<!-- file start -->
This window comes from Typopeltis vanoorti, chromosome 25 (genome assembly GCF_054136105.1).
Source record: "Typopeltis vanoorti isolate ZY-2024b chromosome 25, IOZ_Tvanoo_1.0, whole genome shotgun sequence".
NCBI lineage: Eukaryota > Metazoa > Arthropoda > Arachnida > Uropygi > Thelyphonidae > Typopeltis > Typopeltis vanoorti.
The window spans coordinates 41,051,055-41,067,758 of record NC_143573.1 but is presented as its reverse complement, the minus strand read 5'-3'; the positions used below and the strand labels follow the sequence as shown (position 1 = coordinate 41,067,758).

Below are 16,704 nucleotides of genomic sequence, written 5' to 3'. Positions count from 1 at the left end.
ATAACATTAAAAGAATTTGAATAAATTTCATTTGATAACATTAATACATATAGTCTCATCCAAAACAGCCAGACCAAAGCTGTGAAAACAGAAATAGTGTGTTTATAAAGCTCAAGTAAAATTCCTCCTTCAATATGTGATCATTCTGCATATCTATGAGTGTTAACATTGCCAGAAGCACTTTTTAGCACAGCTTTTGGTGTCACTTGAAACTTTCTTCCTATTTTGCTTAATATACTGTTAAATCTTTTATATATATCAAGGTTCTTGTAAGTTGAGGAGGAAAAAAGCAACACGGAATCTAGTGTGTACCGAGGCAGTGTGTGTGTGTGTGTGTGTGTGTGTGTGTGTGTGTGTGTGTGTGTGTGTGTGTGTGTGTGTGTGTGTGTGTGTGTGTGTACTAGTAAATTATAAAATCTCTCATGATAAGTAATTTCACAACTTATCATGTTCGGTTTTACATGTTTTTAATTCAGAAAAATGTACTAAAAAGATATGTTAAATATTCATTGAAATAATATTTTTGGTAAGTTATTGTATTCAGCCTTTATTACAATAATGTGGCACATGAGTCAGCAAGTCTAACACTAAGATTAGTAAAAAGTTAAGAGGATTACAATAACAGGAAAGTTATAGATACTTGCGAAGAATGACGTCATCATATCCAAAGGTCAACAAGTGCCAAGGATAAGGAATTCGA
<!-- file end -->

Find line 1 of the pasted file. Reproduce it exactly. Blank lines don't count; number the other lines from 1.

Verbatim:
This window comes from Typopeltis vanoorti, chromosome 25 (genome assembly GCF_054136105.1).